Pay-as-you-drive motor insurance could cut vehicle mileage

Renewed calls for pay-as-you-drive motor insurance have come from the UK policy think-tank, ippr, and the Victoria Transport Policy Institute in Canada. In a paper presented to the ippr, Todd Litman, Director of the Canadian Institute, called for insurance companies to set premiums based on mileage rather than the current flat-rate fee.


Distance-based insurance policies are already on offer from the Progressive Insurance Company in Texas and the Norwich Union in the UK. Norwich Union’s scheme relies on satellite tracking and only works on new cars with tracking devices. Litman proposes an easier method of auditing car odometers. Car owners would give an estimated annual mileage when buying a premium and would be audited annually, receiving a rebate for fewer miles driven or a surcharge for exceeding the estimate. The odometer could be audited as part of a service or MOT.

“A mileage based, instead of flat rate, insurance premium could reduce insurance costs for low-income motorists who drive fewer miles and provide an incentive for all motorists to drive less,” says ippr Associate Director Tony Grayling. “This change would tackle social exclusion and help the Government to cut congestion and pollution.”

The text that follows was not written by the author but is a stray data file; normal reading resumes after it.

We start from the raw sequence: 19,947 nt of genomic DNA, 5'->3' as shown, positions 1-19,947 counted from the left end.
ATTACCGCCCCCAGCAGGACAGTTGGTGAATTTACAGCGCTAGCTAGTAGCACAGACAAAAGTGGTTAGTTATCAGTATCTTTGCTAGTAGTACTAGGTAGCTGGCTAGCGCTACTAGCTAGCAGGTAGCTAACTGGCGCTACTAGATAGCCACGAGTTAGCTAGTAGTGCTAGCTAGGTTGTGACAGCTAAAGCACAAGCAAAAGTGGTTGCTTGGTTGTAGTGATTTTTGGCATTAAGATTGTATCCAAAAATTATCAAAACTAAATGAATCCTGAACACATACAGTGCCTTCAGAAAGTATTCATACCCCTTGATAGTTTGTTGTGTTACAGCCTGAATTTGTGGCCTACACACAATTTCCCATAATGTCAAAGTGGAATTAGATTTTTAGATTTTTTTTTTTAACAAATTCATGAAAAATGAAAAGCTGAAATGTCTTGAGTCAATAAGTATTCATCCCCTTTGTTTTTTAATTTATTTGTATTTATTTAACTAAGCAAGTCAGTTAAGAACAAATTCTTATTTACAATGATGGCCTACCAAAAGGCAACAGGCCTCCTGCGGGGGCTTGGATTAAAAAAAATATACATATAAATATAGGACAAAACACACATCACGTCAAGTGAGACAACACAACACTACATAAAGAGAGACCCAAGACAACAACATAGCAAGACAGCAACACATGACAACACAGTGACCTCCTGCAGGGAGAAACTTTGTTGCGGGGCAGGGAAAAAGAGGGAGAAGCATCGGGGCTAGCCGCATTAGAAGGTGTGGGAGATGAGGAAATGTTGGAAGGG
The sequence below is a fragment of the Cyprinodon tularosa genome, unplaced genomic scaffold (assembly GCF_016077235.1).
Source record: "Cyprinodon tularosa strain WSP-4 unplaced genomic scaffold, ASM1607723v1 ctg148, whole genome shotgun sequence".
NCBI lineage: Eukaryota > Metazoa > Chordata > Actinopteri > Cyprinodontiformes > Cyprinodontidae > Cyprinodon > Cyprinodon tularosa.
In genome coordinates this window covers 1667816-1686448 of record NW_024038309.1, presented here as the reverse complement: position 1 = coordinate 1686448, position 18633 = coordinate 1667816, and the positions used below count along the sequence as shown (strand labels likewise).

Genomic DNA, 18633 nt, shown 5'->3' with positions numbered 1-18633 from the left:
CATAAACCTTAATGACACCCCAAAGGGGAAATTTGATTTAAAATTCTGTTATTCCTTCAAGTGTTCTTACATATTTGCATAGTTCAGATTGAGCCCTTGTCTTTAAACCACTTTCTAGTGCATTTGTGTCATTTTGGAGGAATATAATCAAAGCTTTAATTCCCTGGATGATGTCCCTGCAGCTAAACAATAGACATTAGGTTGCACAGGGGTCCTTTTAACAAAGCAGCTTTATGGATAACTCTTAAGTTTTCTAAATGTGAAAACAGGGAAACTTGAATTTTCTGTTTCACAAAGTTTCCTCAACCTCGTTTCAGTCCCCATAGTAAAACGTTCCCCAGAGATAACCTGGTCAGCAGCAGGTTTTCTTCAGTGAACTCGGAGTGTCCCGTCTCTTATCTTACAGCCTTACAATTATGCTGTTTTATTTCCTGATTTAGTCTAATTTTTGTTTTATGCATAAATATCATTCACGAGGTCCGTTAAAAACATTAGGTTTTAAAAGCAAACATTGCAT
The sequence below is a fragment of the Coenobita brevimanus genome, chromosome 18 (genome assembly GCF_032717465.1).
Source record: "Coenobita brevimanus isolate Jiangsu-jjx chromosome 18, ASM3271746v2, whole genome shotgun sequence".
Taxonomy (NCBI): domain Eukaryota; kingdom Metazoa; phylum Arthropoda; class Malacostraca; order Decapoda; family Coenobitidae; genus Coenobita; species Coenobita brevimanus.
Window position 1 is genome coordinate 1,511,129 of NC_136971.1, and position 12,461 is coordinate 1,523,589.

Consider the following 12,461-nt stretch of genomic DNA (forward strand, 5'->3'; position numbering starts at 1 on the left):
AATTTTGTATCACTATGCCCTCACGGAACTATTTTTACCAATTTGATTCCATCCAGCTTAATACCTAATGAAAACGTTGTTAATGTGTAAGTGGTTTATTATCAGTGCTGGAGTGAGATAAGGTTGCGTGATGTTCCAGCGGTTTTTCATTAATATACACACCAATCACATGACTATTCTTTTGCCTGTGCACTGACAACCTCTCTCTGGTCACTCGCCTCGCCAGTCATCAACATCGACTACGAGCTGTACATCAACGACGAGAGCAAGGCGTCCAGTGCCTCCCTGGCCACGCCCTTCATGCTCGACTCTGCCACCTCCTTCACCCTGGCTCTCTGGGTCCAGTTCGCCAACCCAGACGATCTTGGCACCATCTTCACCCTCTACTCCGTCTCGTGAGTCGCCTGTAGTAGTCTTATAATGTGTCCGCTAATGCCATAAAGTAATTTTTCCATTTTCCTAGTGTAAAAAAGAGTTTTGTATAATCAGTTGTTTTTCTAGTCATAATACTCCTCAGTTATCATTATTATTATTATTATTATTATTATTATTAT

Market surveys show mixed public opinion towards distance-based insurance. While many welcome the savings for low-mileage drivers, some are concerned that rural motorists will be penalised. Todd Litman recommends that premiums be based on average annual mileage for different types of drivers, so that rural drivers would only be charged for exceeding the average distance for a rural motorist.

“It makes sense in insurance terms to relate the cost of driving to the risk, which increases with distance travelled,” says Stephen Glaister, Professor of Transport at Imperial College London. “From a transport policy perspective, pay-as-you-drive is consistent with charging road users with the direct cost of using the road. It’s a step in the right direction, but the difficulty will lie in enforcing the scheme.”

But is it likely to make people use their cars less? “There’s good evidence to show that people drive less when the cost of fuel goes up, so if people regard distance as a factor in the cost of their insurance, they should adjust their driving accordingly,” says Prof Glaister. Todd Litman equates the pay-as-you-go scheme with a 75% increase in fuel price and predicts that the economic incentive will generate a 10% reduction in vehicle mileage.

With recent reports that road traffic is on the increase (see related story), Deputy Prime Minister John Prescott could turn to insurance companies to meet his pledge to cut road usage.

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